On one of Turku’s seven hills, the university building Aurum was designed with a gilt-edged interior and innovative sustainability solutions.
High up on Yliopistonmäki hill, the new Faculty of Science and Engineering of Åbo Akademi University and the Department of Chemistry of the University of Turku have taken shape. A historic area that houses the city’s cathedral, an observatory, and a cathedral school dating from the 13th century.
With its modern laboratories, the new building has been integrated into the city structure through a façade of the same material as the surrounding buildings designed by the architect Aarne Ervin in the 1950s.
At the entrance, visitors are greeted by an arched wood pine wall that leads into the building’s atrium and presents a meeting between wood and gold. The lobby, like large parts of the open spaces in the building, is decorated with batten while information signs, door handles, and chair legs reappear in different shades of gold.
The name Aurum, which was decided by a public naming contest, derives from the Latin word for gold and refers to the scientific profile found in the building. In the light of the same background, lecture halls were named after chemical elements and prominent figures in science.
Flexible furniture solutions
The university’s employees have been involved in the planning for the new working and study environments, the restaurant and café as well as the public areas that enables various meetings. Large parts of the interior have been equipped with wheels to enable transfers between rooms and units.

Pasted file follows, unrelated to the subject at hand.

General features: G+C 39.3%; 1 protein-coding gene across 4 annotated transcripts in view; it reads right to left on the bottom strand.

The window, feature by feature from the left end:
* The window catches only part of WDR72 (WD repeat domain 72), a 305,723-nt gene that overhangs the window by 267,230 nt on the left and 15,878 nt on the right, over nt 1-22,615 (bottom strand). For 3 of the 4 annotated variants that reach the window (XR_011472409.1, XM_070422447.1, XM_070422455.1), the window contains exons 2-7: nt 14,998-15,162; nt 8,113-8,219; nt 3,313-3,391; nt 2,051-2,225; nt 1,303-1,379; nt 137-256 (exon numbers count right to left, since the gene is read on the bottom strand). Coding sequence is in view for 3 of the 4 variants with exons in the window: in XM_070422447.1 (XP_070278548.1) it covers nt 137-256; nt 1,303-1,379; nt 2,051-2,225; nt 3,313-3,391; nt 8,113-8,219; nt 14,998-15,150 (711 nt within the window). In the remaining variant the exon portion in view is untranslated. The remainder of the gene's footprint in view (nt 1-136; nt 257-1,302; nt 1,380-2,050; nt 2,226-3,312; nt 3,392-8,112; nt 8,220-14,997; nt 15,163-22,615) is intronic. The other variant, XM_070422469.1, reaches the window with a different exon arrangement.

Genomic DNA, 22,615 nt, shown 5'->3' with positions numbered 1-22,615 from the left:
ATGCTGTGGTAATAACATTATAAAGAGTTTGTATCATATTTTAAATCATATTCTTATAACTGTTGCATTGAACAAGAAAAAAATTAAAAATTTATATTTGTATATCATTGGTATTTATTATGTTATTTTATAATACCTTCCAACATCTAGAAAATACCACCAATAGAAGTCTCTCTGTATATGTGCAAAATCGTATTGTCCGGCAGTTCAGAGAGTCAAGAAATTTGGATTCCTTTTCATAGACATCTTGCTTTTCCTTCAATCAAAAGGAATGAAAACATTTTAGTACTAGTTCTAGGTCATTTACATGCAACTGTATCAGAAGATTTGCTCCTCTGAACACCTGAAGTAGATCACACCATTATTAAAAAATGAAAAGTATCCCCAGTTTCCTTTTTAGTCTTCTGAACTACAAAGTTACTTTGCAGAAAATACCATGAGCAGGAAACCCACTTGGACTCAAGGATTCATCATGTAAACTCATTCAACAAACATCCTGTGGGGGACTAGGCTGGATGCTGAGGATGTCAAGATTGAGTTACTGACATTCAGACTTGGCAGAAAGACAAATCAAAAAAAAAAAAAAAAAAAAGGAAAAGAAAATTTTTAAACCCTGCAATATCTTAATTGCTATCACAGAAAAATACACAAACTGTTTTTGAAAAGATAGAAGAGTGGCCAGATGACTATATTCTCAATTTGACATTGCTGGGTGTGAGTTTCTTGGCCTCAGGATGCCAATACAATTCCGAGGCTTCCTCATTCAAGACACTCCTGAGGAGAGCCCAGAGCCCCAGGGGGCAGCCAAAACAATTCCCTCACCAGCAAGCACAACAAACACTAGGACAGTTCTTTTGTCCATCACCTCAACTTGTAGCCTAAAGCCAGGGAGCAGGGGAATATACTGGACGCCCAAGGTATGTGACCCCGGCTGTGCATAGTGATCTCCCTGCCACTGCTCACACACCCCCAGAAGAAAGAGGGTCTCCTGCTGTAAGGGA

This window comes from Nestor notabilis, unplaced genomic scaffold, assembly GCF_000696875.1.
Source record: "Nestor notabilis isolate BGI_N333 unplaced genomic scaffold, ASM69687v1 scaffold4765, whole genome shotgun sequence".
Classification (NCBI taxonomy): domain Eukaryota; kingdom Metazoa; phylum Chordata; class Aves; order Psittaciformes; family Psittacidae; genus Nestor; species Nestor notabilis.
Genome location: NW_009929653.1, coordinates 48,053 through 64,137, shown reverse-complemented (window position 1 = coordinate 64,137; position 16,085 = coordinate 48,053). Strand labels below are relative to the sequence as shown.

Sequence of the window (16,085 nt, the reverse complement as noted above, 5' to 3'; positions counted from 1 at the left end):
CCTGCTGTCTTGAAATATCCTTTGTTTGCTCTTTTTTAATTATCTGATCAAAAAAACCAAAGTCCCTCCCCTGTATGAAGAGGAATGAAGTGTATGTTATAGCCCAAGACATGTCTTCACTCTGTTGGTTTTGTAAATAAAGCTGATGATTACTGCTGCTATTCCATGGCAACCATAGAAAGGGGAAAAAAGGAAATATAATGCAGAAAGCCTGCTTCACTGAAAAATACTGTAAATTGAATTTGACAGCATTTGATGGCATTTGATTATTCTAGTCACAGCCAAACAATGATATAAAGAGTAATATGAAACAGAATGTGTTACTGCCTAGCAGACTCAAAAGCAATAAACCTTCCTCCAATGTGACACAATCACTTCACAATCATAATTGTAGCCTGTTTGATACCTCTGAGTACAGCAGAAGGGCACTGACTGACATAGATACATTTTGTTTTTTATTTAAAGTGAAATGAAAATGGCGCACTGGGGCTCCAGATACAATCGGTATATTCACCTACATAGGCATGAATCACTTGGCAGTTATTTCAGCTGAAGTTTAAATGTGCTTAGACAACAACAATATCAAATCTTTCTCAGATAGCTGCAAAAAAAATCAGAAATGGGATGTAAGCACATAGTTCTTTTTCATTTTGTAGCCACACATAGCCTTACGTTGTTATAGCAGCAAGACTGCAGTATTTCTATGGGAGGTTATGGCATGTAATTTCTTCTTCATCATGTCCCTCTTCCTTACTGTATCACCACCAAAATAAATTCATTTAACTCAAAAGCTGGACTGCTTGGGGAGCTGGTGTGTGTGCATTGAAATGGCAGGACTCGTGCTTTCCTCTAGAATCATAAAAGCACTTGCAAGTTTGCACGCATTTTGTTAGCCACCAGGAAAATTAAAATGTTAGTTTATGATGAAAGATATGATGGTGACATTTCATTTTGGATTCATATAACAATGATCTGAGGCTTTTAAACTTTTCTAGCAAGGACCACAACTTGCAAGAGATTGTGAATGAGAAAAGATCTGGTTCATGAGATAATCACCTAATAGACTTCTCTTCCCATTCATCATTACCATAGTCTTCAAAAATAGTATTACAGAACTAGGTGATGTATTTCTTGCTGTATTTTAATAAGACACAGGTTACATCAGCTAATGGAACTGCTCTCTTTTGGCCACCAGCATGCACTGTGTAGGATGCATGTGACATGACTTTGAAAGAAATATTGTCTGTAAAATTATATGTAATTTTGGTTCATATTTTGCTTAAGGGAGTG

– All spaces are planned for modern and flexible use. We have implemented activity-based workspaces that are formed for both collaboration and individual work, says architect Piia Viitanen, from ARCO/AIHIO Architects that was responsible for the interior design of the building.
A sustainable focus
Environmentally-friendly solutions have been a recurring theme in the design of the university building. With lighting that adapts to sunlight and geothermal energy in the building’s heating and cooling system, energy use can be minimized.
For the interior, long-term and sustainable material choices have been crucial in reducing climate impact. Input interior, which was responsible for the delivery and installation of the interior for lounge areas, conference rooms, the café, and the restaurant, ensured that environmental requirements for furniture could be met. The overall sustainability work, with the planning process and construction, has been certified with BREEAM Excellent.
– It was special to be part of this project with a strong focus on sustainability, which was also awarded with a certificate from BREEAM, says Sales Manager Jouni Kyllönen from Input interior Turku.